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Alienware design

Jul 23, 2014

1 Vote

Status: Acknowledged

The new alien design is very bad and terrible. Lot of people lost the feeling of getting a cool gaming laptop. M14x r3 M17x r5 M18x r3 looks very bad because people want the colour of red and black back. Also the previous design look so nice and the new design just killed it so they should think more about design. The previous keyboard feeling was really awesome but its like a typing on steelUse the r2 and r4 design and change a bit or make an new look of it, not like the current oneplease change begging you

1 Votes | 4 Comments

Categories: Alienware,

More and better Alienware peripherials

Jul 22, 2014

3 Votes

Status: Acknowledged

Please, if you could make some Alienware branded peripherials that'd be great. I mean, serious peripherials, because there are three of them: Tactx mouse, Tactx keyboard and Tactx headset, and after a little research I realised that those aren't that good. There isn't even a mouse for left- handed people. So please, give us more options when it's time to buy gaming accessories.

3 Votes | 2 Comments

Categories: Accessories (Keyboards, etc.), Desktops and Laptops, Alienware,

ultra portable alienware

Jul 4, 2014

1 Vote

Status: Acknowledged

Things have changed so much in recent years. Clearly its time that alienware must listen to the popular demands. When laptops like Razer blade 14 can deliver similar performance of alienware 17 in such a small and compact chasis then why would anyone go for a bulky system. Alienware should come up all guns blazing forlaptops which can compete with current ultraportable rivals.

1 Votes | 1 Comment

Categories: Desktops and Laptops, Alienware,

Bi-Partisan Graphics for Alienware Systems

Jun 26, 2014

2 Votes

Status: Acknowledged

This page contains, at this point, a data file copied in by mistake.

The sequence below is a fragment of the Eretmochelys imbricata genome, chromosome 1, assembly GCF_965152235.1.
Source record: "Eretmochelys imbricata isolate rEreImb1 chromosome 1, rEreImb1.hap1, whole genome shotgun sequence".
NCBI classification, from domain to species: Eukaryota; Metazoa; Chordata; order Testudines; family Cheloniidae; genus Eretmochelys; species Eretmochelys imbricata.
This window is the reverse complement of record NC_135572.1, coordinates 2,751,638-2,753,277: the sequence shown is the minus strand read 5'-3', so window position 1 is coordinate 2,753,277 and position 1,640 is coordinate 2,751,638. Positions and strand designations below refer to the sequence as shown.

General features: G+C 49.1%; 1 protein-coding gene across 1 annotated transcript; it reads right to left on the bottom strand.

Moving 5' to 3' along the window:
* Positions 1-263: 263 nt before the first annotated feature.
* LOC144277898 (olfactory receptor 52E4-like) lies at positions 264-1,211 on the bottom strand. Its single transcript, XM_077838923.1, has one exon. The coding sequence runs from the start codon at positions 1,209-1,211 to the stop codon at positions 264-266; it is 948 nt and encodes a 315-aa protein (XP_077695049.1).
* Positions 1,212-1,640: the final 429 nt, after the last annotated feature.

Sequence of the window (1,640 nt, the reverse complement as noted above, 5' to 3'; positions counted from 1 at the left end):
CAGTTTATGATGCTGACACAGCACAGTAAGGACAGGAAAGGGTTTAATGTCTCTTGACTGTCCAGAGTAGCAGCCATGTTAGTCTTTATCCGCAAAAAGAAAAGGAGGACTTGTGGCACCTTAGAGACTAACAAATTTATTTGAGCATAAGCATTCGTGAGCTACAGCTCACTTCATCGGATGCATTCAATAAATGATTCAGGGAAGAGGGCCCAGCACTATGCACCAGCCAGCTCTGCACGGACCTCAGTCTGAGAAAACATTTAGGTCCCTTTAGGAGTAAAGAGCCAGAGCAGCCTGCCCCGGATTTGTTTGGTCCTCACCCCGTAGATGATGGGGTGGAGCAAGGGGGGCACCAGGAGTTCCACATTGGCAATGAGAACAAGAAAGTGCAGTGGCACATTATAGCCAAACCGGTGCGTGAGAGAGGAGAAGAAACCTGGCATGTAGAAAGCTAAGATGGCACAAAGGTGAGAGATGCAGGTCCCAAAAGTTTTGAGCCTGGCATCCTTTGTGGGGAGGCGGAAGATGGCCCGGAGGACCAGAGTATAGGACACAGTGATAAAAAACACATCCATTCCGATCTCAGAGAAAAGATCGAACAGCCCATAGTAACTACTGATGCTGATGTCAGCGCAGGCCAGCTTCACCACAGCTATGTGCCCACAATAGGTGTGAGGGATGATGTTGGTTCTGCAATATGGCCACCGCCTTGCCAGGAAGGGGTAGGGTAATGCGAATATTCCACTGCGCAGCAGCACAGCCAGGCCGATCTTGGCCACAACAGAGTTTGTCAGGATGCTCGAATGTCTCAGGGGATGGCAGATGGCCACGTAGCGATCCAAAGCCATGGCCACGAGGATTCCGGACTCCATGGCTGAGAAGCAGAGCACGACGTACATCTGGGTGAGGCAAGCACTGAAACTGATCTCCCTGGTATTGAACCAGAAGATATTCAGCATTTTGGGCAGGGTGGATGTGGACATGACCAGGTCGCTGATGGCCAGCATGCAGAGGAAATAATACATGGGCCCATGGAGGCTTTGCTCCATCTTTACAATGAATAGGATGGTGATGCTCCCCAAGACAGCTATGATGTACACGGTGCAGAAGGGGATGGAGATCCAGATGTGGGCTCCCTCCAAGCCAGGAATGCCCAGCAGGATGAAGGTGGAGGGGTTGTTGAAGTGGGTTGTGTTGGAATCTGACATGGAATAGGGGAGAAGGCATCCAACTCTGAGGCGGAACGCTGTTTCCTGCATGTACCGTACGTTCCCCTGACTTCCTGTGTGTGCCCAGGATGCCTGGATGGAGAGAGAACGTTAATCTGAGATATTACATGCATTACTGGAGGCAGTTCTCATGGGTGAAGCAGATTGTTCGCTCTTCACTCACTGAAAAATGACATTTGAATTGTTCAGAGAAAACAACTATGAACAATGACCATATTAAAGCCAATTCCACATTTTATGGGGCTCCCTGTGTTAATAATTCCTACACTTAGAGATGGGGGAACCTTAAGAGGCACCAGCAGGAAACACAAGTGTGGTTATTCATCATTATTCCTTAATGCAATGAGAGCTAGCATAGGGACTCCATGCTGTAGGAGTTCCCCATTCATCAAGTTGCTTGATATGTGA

One of the things discussed this year, particualrly at Game Developers Conference and E3, is how graphics manufacturers are less likely in the future to provide dedicated support to multiple game engines, instead opting to one or another.  For example, AMD recently announced Mantle support for CryEngine, whilst NVIDIA Gameworks has listed limited functionality for Unreal Engine 4 Subscription and full functionality for UE4 Custom License.As a developer for both engines, this makes it difficult for content creation as performance will take a dive on one of them, no matter which card I choose; however, it has been known for many years for DIY desktop users to have a setup where they can select which card they wish to run, either with certain pre-designed motherboards from EVGA or ASUS, or with the system set to enter the Boot Options screen whenever it is switched on...What I propose, therefore, is an experiment in benefitting independent studios or architects that make use of Alienware systems with said game engines.  In desktops this is relatively straightforward, as most good motherboards today provides ample space for a single NVIDIA card, and then another for AMD.  As for laptops, typically CrossfireX or SLI configs will occupy the full back-end of the machine (with two mobile GPUs situated side-by-side), so it might be possible to use this layout as well for one from each manufacturer [Fig. 1]:In conjunction with the RedHarbinger Cross Desk from my "Hiv3" proposal, this process could then be experimented with a paired SLI/Crossfire workstation setup (two AMD, and two NVIDIA), in a dual-system configuration [Fig. 2]:Bear in mind this proposal would be for Small Business customers; although it would satisfy some gamers, many would find it impractical unless they professional or independent game developers.